“Where is your sparkly headband…the one you wear every game?” questioned the referee during the tipoff of my high school basketball championship game. At first I blankly responded, “in my drawer at home,” then I thought about how he could remember me as the girl who wore a sparkly headband. I realized that it was probably unique and that not many other female basketball players wore glitter headbands, let alone for games.
I was that girl who rolled up her shorts. I was called “blonde chick” and “skinny girl,” or defined by the headband I was wearing on the court by opponents. However, I did not mind it, I even took such comments as compliments. I could be found twirling on the court during practice, when I thought no one was watching and people questioned my ability to play. It was rewarding when opponents underestimated my ability and I could challenge them. I was not afraid to get on the floor and play gritty basketball if needed. Many people have given me a side look when I mentioned that I have played competitive basketball for over a decade. And when they guess what sports I played people always mention something along the lines of, “you definitely look like you played lacrosse or tennis.” I played both lacrosse and tennis in the past, however not everyone playing a certain sport has to fit into the sport’s stereotype. You can still play a certain sport and be your own person.
I worked as a basketball camp counselor every summer in high school and coached young elementary and middle school aged girls. My players would repeatedly play with my long golden locks and ask for me to do their hair like mine. These young girls flattered me because I could see that they were enlightened with my soft style yet ambitious demeanor. I strive to inspire girls like those campers to show them that they can be a girly-girl and still play tough sports. Similarly, female sports icons such as professional soccer player, Alex Morgan, and professional tennis player, Caroline Wozniacki, demonstrate their feminine fashion through their sports. Alex Morgan wears a signature pink headband and Caroline Wozniacki matches her nail polish to her tennis outfits.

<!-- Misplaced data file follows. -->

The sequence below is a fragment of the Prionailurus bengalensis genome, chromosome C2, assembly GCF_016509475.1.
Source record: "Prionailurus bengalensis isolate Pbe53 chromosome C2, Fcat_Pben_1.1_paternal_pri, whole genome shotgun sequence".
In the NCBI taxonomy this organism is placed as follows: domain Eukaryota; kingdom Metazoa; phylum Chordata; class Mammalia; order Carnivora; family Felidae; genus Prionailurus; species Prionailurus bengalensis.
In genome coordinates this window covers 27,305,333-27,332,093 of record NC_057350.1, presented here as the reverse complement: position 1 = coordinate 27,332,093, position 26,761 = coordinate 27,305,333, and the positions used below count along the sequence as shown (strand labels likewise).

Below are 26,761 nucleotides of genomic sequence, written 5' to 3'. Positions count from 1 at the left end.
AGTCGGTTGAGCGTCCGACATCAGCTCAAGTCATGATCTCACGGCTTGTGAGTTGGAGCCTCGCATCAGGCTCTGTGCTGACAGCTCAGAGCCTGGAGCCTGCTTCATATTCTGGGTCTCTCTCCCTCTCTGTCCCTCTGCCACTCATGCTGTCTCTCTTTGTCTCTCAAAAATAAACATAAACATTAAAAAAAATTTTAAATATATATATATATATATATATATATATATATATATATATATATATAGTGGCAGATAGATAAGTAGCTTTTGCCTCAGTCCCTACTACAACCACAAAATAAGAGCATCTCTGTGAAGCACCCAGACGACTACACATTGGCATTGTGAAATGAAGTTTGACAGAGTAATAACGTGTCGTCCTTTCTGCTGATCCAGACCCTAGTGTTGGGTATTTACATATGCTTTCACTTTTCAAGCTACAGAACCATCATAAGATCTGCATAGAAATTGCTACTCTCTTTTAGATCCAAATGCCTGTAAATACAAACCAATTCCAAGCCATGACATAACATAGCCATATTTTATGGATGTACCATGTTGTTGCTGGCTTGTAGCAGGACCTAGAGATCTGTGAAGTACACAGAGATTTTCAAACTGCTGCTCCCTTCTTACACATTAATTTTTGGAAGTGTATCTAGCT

Blood, sweat, tears… and broken teeth, I have experienced it all through the game I have always loved, called basketball. Basketball has taught me so much in life and I have had my bouts with it, but it will always hold a special place in my heart. From playing on the blacktop during elementary school recess and driveway one-on-one tournaments with my family, to AAU Nationals and the Virginia High School League Region Championship, it has taught me discipline, toughness, teamwork, and respect.
You can be whoever you want to be. If you want to be all sweaty and sporty when it is time for basketball, you can. But, when you are not playing basketball and you want to wear make-up, nail polish, and dresses, you can be that girl too. Girly girls can be athletes no matter what anyone says. Pursue your talent and do not let stereotypes of it being a “boys sport” get to your head. Tyra Banks once said, “never dull your shine for somebody else,” and without a doubt I kept sporting my sparkly headband that the referee questioned. Do not let a sport define you and determine who you are. I played basketball, but I was not basketball!